12 Central Jeet Kune Do Techniques

Jeet Kune Do (JKD) was developed by the legendary Bruce Lee as a non-traditional, eclectic, and fluid martial art. Its name means “Way of the Intercepting Fist” in Cantonese. Bruce Lee intended JKD to be a direct, efficient, and simplified system of combat, focusing on practicality, efficiency, and economy of motion. Here are some of the key techniques and principles associated with Jeet Kune Do:

  1. Intercepting: As the name suggests, one of the main principles in JKD is the idea of interception. Instead of blocking an opponent’s attack and then countering, a practitioner seeks to intercept the attack, effectively countering and defending at the same time.
  2. Lead Punch (or Straight Lead): Bruce Lee emphasized the use of the lead punch because of its speed and directness. It is typically delivered from a strong side forward stance, which is the opposite of traditional boxing stances.
  3. Five Ways of Attack: JKD categorizes attacks into five methods:
    – SA: Single Direct Attack – A simple and direct strike, like a straight punch.
    – SAA: Single Angular Attack – An attack that comes in at an angle, like a side kick.
    – PDA: Progressive Indirect Attack – Beginning with a feint and following with a real strike.
    – HIA: Hand Immobilization Attack – Pinning or trapping an opponent’s hand(s) while delivering a strike.
    – AIA: Attack by Combination – A sequence of attacks.

  4. Trapping: JKD incorporates trapping techniques, which are methods to immobilize or control an opponent’s limbs. This can create openings for strikes.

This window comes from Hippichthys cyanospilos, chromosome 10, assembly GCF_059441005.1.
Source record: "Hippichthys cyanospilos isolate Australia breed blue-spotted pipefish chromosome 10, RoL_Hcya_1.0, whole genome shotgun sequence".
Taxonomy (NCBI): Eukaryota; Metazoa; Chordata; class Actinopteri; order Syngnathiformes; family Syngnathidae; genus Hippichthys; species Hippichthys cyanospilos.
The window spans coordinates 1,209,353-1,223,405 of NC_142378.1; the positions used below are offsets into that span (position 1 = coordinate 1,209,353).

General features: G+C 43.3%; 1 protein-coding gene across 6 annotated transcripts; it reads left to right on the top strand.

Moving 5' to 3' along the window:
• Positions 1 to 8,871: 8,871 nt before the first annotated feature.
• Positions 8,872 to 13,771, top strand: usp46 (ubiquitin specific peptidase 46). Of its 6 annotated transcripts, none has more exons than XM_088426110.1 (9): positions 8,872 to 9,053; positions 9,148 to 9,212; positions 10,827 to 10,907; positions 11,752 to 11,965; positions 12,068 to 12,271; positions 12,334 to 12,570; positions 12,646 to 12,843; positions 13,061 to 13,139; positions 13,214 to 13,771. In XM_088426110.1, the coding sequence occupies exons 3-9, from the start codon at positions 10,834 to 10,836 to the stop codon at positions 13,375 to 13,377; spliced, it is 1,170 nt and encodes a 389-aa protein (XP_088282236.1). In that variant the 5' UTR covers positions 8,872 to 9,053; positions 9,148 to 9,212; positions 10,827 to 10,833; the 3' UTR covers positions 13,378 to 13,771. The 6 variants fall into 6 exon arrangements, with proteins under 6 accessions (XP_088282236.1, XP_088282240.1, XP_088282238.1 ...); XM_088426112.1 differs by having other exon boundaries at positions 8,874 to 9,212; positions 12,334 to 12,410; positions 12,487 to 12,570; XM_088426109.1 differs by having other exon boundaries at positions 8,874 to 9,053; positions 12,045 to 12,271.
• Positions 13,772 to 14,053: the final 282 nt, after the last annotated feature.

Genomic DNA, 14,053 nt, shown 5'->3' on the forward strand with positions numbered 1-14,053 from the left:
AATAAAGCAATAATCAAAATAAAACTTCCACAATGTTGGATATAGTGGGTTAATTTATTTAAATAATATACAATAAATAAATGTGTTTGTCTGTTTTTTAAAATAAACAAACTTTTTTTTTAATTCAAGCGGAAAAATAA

5. Low Kicks: Instead of high, flashy kicks, JKD favors quick, direct kicks to an opponent’s legs, especially the shin or knee.
  6. Fluidity: JKD emphasizes the idea of being like water – adapting to the situation and flowing around obstacles. This concept underlies the entire art.
  7. Alive Training: Training methods should be alive and dynamic, which means practitioners should spar and train in ways that closely resemble real fights, though with safety in mind.
  8. Simplicity: Techniques should be direct and efficient, without unnecessary movements.
  9. Economy of Motion: Every move should be efficient and purposeful, minimizing unnecessary actions that could waste energy or create openings.
  10. Non-Classical: Bruce Lee believed that traditional martial arts were too rigid and bound by unnecessary rituals and techniques. JKD is meant to be non-classical, meaning it doesn’t strictly adhere to traditional forms or kata.
  11. Fencing: Bruce Lee was inspired by fencing, especially the concept of the “stop-hit,” where one attacks as soon as the opponent initiates their movement.
  12. Footwork: JKD emphasizes fast, mobile footwork, allowing the practitioner to quickly close the distance, evade, or create angles.

It’s important to note that JKD is a philosophy as much as it is a martial art. Bruce Lee’s intention was to encourage martial artists to express themselves honestly and find what works best for them, discarding the unnecessary. As he famously said, “Absorb what is useful, discard what is not, add what is uniquely your own.”

Below is an example of Jeet Kune Do-style intercepting and trapping techniques in action:

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About the Author: Joshua Smith